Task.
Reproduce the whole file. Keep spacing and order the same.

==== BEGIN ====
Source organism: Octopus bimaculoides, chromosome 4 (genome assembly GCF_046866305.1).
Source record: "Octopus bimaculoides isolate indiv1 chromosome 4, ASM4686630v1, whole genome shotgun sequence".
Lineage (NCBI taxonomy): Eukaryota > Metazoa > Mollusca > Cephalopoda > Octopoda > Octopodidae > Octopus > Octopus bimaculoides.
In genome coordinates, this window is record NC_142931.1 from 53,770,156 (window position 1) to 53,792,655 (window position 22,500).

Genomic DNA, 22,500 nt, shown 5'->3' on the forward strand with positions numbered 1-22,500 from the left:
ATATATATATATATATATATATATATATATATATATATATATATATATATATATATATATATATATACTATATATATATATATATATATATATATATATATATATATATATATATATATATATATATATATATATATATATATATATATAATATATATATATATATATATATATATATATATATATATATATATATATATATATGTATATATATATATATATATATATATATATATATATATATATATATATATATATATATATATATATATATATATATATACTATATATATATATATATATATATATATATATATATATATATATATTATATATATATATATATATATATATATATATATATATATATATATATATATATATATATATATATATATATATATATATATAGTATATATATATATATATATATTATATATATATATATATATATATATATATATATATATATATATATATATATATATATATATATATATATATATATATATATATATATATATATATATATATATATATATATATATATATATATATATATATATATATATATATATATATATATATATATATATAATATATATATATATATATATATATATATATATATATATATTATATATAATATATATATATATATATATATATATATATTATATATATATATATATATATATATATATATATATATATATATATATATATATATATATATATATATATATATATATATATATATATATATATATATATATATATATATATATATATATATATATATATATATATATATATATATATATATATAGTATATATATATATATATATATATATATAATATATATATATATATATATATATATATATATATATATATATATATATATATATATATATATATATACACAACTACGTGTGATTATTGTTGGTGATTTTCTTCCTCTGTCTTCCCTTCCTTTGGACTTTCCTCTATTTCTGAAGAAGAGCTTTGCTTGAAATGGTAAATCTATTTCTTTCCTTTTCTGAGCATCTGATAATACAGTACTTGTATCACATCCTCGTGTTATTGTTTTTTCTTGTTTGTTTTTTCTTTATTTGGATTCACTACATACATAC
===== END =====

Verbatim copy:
Source organism: Octopus bimaculoides, chromosome 4 (genome assembly GCF_046866305.1).
Source record: "Octopus bimaculoides isolate indiv1 chromosome 4, ASM4686630v1, whole genome shotgun sequence".
Lineage (NCBI taxonomy): Eukaryota > Metazoa > Mollusca > Cephalopoda > Octopoda > Octopodidae > Octopus > Octopus bimaculoides.
In genome coordinates, this window is record NC_142931.1 from 53,770,156 (window position 1) to 53,792,655 (window position 22,500).

Genomic DNA, 22,500 nt, shown 5'->3' on the forward strand with positions numbered 1-22,500 from the left:
ATATATATATATATATATATATATATATATATATATATATATATATATATATATATATATATATATACTATATATATATATATATATATATATATATATATATATATATATATATATATATATATATATATATATATATATATATATATAATATATATATATATATATATATATATATATATATATATATATATATATATATATGTATATATATATATATATATATATATATATATATATATATATATATATATATATATATATATATATATATATATATATACTATATATATATATATATATATATATATATATATATATATATATATTATATATATATATATATATATATATATATATATATATATATATATATATATATATATATATATATATATATATATATATATAGTATATATATATATATATATATTATATATATATATATATATATATATATATATATATATATATATATATATATATATATATATATATATATATATATATATATATATATATATATATATATATATATATATATATATATATATATATATATATATATATATATATATATATATATATATATATATAATATATATATATATATATATATATATATATATATATATATTATATATAATATATATATATATATATATATATATATATTATATATATATATATATATATATATATATATATATATATATATATATATATATATATATATATATATATATATATATATATATATATATATATATATATATATATATATATATATATATATATATATATATATATATATATATATATATATATAGTATATATATATATATATATATATATATAATATATATATATATATATATATATATATATATATATATATATATATATATATATATATATATATATACACAACTACGTGTGATTATTGTTGGTGATTTTCTTCCTCTGTCTTCCCTTCCTTTGGACTTTCCTCTATTTCTGAAGAAGAGCTTTGCTTGAAATGGTAAATCTATTTCTTTCCTTTTCTGAGCATCTGATAATACAGTACTTGTATCACATCCTCGTGTTATTGTTTTTTCTTGTTTGTTTTTTCTTTATTTGGATTCACTACATACATAC